A: It’s both. Because Stein’s right, Dean is also right. In other words, because it’s such a difficult, cumbersome process, the activists control it, because they are the only ones motivated to go. It’s so difficult, you have to have a very high level of intensity to participate. And the higher the level of your intensity, the crazier you’re likely to be.

Q: If Dean loses, will that mean the end of him?

A: Yes.

Q: If you had to bet on a winner now for entire nomination, who would it be?

A: Kerry.

Q: Really?

A: Yeah.

Q: Kerry’s obviously going to do better in Iowa, but does that give him legs for New Hampshire?

A: I think it does. On paper, Wes Clark is the best-situated to win the nomination, simply because Iowa and New Hampshire represent the nation a lot less than South Carolina does, and Wes Clark is a much more natural South Carolina candidate than John Kerry is.

However, there’s something really wrong with Wes Clark and anyone who’s spent, say, 20 minutes talking to him perceives that. I don’t think that’s percolated down to ordinary newspaper readers yet, but it will.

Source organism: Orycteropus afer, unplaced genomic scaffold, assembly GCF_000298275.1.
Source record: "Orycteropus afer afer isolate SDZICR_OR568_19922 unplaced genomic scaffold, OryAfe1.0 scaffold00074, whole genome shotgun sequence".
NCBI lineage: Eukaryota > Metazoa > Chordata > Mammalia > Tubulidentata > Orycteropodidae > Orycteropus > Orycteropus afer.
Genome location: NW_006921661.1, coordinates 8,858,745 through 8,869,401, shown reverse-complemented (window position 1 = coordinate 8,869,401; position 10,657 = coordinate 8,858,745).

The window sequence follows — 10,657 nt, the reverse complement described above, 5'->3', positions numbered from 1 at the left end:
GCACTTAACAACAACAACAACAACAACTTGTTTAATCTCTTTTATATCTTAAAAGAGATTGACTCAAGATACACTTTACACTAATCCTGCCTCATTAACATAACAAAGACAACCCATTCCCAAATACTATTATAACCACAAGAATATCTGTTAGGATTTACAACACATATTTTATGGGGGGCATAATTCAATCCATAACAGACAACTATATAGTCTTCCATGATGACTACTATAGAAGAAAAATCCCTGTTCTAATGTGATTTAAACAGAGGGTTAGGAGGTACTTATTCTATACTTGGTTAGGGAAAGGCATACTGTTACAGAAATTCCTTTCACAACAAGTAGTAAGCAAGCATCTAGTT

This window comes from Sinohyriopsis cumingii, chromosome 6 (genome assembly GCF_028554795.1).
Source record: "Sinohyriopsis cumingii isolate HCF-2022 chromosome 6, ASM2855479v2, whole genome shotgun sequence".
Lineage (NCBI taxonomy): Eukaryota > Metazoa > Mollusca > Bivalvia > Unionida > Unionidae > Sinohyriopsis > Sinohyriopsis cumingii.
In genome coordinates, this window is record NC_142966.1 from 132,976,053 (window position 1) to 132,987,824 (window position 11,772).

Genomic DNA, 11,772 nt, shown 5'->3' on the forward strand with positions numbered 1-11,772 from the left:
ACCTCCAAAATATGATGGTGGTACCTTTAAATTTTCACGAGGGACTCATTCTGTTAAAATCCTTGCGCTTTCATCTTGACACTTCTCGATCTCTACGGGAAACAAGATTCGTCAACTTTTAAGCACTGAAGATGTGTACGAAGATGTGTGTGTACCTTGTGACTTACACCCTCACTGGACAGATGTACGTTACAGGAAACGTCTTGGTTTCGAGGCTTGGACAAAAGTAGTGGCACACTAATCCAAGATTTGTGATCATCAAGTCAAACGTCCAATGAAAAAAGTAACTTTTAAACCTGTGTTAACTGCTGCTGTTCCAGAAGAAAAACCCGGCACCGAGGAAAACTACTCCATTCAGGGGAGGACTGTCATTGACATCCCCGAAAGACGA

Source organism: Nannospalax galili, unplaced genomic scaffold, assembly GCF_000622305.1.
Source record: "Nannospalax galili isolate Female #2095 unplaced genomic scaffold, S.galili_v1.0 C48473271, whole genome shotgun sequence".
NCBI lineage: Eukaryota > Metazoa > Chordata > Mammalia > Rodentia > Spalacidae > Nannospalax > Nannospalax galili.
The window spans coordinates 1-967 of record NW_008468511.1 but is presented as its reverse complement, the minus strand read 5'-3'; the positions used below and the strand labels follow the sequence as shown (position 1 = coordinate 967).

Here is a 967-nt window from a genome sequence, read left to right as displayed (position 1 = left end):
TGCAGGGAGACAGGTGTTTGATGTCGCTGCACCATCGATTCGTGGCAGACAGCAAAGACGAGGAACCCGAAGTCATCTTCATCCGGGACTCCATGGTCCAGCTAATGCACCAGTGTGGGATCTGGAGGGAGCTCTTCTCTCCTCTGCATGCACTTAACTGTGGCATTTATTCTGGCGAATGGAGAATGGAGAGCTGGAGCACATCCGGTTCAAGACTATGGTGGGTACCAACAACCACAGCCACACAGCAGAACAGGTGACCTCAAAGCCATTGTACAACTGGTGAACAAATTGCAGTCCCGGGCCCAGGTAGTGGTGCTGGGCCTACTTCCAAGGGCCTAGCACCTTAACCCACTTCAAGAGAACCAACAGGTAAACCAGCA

Q: And what is that “something wrong”?

A: I’m not sure. I flew across the country last night with a close friend of mine who is a big-time Democrat. We talked about it between Miami and L.A. the whole time almost: “What is it?”

I’m not sure we were able to put a finger on it, exactly, but there’s something missing. He’s too purely driven by ambition. He is ambition in search of an idea, really. He’s very smart. I’m sure he has a higher IQ than anybody else running. And he certainly has a more impressive resume in some ways. Have you talked to him?

Q: No.

A: I really recommend it. It’s absolutely worth going to one of his events. There’s something absolutely wrong with him. He does not hear questions. He will not deviate from what he’s trying to say. It’s bizarre. He’s a pod person! I can’t explain it.

I like almost everyone who’s running for president. I know them all. Most of them are likable persons. They’re career politicians. They didn’t get there by being unlikable, right?

Carol Mosley Braun – delightful. Whatever else she is, and she’s a lot of other things, she’s totally charming. Most of them are that way. Dick Gephardt is a pretty nice guy. John Kerry — good guy. There’s something wrong with Wes Clark.

Q: That’s scary.

A: It is. I’m not kidding! The hair on my arms stands up every time I deal with him. He was at CNN, so I’ve dealt with him a lot. It’s very strange. That’s not decisive. A lot of weird people have been elected president through the years. But he’s too weird.

2005 — Tucker Carlson talks